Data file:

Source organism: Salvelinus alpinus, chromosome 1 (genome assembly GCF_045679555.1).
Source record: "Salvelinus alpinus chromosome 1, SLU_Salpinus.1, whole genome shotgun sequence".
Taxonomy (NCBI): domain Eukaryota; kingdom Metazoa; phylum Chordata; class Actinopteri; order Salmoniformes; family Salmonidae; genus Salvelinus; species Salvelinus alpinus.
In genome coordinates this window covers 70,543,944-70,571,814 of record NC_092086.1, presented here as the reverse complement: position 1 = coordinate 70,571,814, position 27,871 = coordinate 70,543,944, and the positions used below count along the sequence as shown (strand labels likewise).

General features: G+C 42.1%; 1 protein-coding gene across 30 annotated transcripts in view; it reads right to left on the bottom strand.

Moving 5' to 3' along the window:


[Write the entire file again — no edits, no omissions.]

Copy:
Source organism: Salvelinus alpinus, chromosome 1 (genome assembly GCF_045679555.1).
Source record: "Salvelinus alpinus chromosome 1, SLU_Salpinus.1, whole genome shotgun sequence".
Taxonomy (NCBI): domain Eukaryota; kingdom Metazoa; phylum Chordata; class Actinopteri; order Salmoniformes; family Salmonidae; genus Salvelinus; species Salvelinus alpinus.
In genome coordinates this window covers 70,543,944-70,571,814 of record NC_092086.1, presented here as the reverse complement: position 1 = coordinate 70,571,814, position 27,871 = coordinate 70,543,944, and the positions used below count along the sequence as shown (strand labels likewise).

General features: G+C 42.1%; 1 protein-coding gene across 30 annotated transcripts in view; it reads right to left on the bottom strand.

Moving 5' to 3' along the window: